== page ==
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each livestock loss. He figured that would be the best way to remove the one big obstacle the local ranchers had against the wolf re-introduction. This eventually led to the creation of a permanent Wolf Compensation Trust, which was financed entirely by private donations. Throughout all this, several battles were fought locally between the ranchers and local Government representatives who pressured their congressman to oppose any wolf re-introduction policy from taking effect; or by constantly throwing up roadblocks to the passage of any type of bill for the Federal Government to adopt an official policy on wolf re-introduction. Pressure was building from the environmentalist who also had powerful lobbyists on their side who were also pressuring their representatives in congress to push the Government to adopt a program to bring the wolf back to Yellowstone Park and selected areas. Out of all this political maneuvering back and forth, the Wolf Management Committee was finally created in 1991 to resolve these issues. The committee was composed of 6 members, who represented state and federal agencies, two from the conservative interests, and one each from a hunting and livestock industry interest. Finally after much bickering back and forth between all members, a compromise was reached to allow the wolf to be re-introduced into certain areas, including Yellowstone Park with the caveat that even though the wolves were on the endangered list, the ranchers could kill the wolves preying on their livestock. The ranchers in turn would have to report each killing so the effect of the re-introduction of wolves could be measured. Along these lines the federally mandated act gave landowners permission to harass any wolf in a non-lethal manner at any time. No poisoning or traps allowed, although livestock producers on public lands could kill wolves under certain conditions. The Governmental agencies had the option of relocating wolves to another territory if the wolves’ depredations grew too rampant. The state and local tribes also had the power to relocate wolves if the hoofed animals (deer, elk, and moose) were unduly affected by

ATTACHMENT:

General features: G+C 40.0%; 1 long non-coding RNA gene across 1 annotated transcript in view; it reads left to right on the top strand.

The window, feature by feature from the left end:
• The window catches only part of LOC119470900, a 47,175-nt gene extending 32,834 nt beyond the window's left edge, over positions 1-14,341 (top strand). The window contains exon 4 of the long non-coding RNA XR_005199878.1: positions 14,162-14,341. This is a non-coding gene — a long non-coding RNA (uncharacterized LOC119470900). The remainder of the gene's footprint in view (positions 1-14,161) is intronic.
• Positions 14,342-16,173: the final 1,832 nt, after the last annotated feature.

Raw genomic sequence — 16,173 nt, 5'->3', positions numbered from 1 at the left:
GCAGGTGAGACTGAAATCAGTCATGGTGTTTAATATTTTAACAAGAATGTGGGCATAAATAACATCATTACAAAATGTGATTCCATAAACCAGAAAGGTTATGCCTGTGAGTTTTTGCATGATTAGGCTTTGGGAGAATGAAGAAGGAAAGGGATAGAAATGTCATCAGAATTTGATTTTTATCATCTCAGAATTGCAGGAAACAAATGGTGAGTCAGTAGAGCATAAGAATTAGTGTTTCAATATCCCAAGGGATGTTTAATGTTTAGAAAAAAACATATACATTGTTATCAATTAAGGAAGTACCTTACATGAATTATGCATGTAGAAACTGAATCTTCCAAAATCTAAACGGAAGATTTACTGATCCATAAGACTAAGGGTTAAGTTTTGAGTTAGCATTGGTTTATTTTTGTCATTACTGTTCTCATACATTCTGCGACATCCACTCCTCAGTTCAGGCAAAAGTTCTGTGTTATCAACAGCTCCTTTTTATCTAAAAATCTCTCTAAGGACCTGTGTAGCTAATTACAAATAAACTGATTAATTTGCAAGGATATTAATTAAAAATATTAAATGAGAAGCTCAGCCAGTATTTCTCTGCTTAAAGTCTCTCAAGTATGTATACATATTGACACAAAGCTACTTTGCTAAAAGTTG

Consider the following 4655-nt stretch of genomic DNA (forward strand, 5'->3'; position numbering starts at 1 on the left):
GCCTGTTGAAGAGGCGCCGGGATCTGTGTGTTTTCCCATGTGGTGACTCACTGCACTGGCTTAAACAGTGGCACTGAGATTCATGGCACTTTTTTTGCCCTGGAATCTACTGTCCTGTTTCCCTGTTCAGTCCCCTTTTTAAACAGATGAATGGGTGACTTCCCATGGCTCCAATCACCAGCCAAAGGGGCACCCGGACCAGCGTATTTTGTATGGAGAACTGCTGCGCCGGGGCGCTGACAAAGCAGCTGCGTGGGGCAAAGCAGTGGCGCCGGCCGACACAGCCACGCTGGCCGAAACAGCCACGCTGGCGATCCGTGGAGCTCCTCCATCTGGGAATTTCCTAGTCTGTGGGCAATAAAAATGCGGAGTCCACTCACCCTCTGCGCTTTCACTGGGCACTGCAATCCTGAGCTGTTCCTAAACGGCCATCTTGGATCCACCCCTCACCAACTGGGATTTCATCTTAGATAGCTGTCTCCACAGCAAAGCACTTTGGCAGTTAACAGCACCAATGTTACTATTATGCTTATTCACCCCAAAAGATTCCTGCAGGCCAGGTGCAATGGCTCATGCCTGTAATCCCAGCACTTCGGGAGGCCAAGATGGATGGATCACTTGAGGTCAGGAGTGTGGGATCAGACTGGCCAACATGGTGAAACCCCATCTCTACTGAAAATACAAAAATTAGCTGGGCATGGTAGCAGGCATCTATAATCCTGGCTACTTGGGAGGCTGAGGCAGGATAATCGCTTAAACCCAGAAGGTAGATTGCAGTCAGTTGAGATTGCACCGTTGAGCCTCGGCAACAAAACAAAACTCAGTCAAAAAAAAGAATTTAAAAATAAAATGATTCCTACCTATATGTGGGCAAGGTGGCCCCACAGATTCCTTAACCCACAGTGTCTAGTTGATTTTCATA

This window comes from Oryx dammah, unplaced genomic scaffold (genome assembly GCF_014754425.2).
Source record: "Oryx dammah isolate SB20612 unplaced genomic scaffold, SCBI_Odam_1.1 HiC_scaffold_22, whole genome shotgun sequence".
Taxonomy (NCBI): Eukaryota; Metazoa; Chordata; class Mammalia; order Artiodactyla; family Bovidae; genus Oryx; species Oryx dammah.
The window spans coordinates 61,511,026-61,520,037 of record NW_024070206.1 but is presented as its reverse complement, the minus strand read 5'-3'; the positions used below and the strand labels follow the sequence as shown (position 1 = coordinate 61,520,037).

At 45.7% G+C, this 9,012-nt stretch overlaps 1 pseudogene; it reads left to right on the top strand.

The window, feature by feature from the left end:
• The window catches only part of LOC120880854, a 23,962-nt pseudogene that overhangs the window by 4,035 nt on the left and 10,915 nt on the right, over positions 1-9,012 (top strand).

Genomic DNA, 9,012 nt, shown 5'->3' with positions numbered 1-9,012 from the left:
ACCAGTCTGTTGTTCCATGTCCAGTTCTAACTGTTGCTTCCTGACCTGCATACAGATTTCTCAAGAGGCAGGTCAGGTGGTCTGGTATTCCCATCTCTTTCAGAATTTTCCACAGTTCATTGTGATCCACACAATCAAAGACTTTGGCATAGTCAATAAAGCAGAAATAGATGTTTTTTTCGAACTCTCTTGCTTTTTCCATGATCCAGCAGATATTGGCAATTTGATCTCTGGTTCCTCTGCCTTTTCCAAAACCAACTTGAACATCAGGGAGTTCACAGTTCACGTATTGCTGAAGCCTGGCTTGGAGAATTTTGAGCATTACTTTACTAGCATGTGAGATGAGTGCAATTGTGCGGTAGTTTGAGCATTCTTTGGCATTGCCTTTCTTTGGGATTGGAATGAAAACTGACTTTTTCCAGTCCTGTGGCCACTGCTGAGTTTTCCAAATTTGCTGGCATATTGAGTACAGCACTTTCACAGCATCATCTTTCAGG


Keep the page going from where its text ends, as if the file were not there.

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the wolf, if their numbers became too thin to support hunting and the wolves’ dietary needs. The federal policy also removed the payout to ranchers and livestock producers of any animals lost due to the re-introduction of the wolf. The Government did acquiesce by stating that they would revisit the situation after several breeding cycles to see if the wolf population was sufficient enough to take them off the endangered species list. At that point the local tribes or states would take over the wolf management program and the Federal Government’s involvement would end. (Klein, 2002). Bickering and debate continued due to some of the states not wanting to manage the wolves themselves, because they wanted their constituents to have permission to kill the wolves on site. The states primarily supporting this: Montana, Idaho, and Wyoming did not have enough public support to come to agreement on a suitable wolf management program. The states essentially agreed that until the wolf came off the endangered list, they would have very little to do with the wolf management project. In an effort to appease the local livestock producers and ranchers the Defenders of Wildlife did start compensating for wolf kills of domesticated animals as long as the person contacted their state game warden, and had a trained biologist conduct the investigation. The rancher would be compensated fair market value for their loss. (Klein, 2002). One of the biggest obstacles the wolf faces is from the hunters. Unfortunately humans and wolf sometimes both seek the same prey. Hoofed herds that have been thinned out are sometimes blamed on wolves, but it is the commonly the sportsman and trophy hunters that were overzealous in their pursuit of game to shoot. Even as early as the 1930’s and 1940’s research had shown that predator control was ineffective and unnecessary in game management, unfortunately few people listened. (Busch, 2007).